Over almost a year, she visits career coaches, resume polishers, networking events, and job fairs in the Washington, D.C./Virginia and Atlanta metropolitan areas. She encounters a cast of fellow middle-aged unemployed men and women laid off from corporations who are slowly liquidating their assets, losing their pride and self-respect, and resorting to support from aged parents and "survival jobs" like entry-level retail sales that further sap their depleted strength for professional job searching.

She finds it ironic that unemployment/job-seeking is regularly counseled to be full-time employment, complete with schedules, deadlines, supervision, and even wardrobes closely mirroring those of the employed corporate world. There is tragedy in the fact that many of the coaches and support group leaders she encounters are themselves unemployed and little better off than those they seek to help. She is offended and baffled that executive recruitment and placement is dependent on personality and "fit" far more than upon skills and experience, and nonplussed by efforts to have her identify her personality style, improve her wardrobe and appearance, polish her resume, and otherwise work on things she considers extraneous to job qualifications. [Of course, in a market where supply of skills and experience exceeds demand, intangibles like "fit" will often tip the scale between similarly qualified applicants.]

Ehrenreich's lack of knowledge and lack of experience (she has never worked for a for-profit corporation and has never been a PR professional, either consulting or on staff) seriously hampers her ability to report on her experiences in an identifiable way. She also shows a real lack of ability to see the world through the eyes of those with whom she apparently disagrees. This lack of empathy further inhibits her understanding.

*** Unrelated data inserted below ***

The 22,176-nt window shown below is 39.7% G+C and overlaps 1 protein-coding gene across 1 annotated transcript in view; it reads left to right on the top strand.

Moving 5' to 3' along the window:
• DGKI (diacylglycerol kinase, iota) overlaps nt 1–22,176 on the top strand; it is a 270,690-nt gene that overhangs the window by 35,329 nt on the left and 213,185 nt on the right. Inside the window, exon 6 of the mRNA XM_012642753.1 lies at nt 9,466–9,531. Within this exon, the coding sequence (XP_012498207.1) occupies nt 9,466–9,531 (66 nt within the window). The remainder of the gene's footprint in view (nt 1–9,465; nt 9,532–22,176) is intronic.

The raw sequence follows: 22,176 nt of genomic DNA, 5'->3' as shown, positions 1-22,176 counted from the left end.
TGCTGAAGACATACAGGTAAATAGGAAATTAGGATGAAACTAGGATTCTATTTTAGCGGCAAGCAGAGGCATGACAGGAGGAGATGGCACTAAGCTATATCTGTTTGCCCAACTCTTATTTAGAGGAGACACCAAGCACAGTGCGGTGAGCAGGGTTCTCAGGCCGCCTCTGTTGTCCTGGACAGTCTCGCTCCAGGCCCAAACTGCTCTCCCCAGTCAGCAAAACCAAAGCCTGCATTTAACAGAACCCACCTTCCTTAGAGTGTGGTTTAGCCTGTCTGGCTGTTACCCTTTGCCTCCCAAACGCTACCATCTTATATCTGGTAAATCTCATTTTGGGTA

She admits that, had she really been a PR professional looking for work, she would have had the potential of tapping into a network of colleagues and clients who could speak first-hand of her talents, accomplishments, and expertise. She does make occasional reference to the advice she received that one shouldn't be networking with other unemployed people, but she seems to have done precious little with that advice. I was also astounded that she took so long to figure out that she should join and become active in PRSA (Public Relations Society of America) if she wanted to be a PR person! <g>.

More importantly, had she been "for real," she would have possessed the most valuable asset a consultant has -- their body of work. Her resume, elevator speeches, and cover letters would have been peppered with recitations of her accomplishments and the "I did it for them and I can do it for you" approach that would have helped her in her search. her job-search tools would have been less a matter of "creative writing" and much more the real issue of presenting her real self to others in a favorable light. With no corporate experience and no real consulting experience, she was left with an artificial exercise that made her contemptuous of those who might actually believe her created job-search story.

At the end, she finds no hope for the mid-career corporate job-seeker, and says their time would be better spent advocating for universal health insurance (she mentions no specific model or plan) than looking to re-enter a corporate world where employees seem to spend a lot of their time, as she sees it, worrying about being laid off. There were no success stories in her world and no opportunity for positive individual growth or change.

The frustrating part of "Bait and Switch" is that she may be right in many of her observations of white-collar unemployed life, but her approach, which largely involved doing almost everything she could to put herself at a disadvantage before she started, causes her results to come into serious question as representative of the white-collar world as a whole.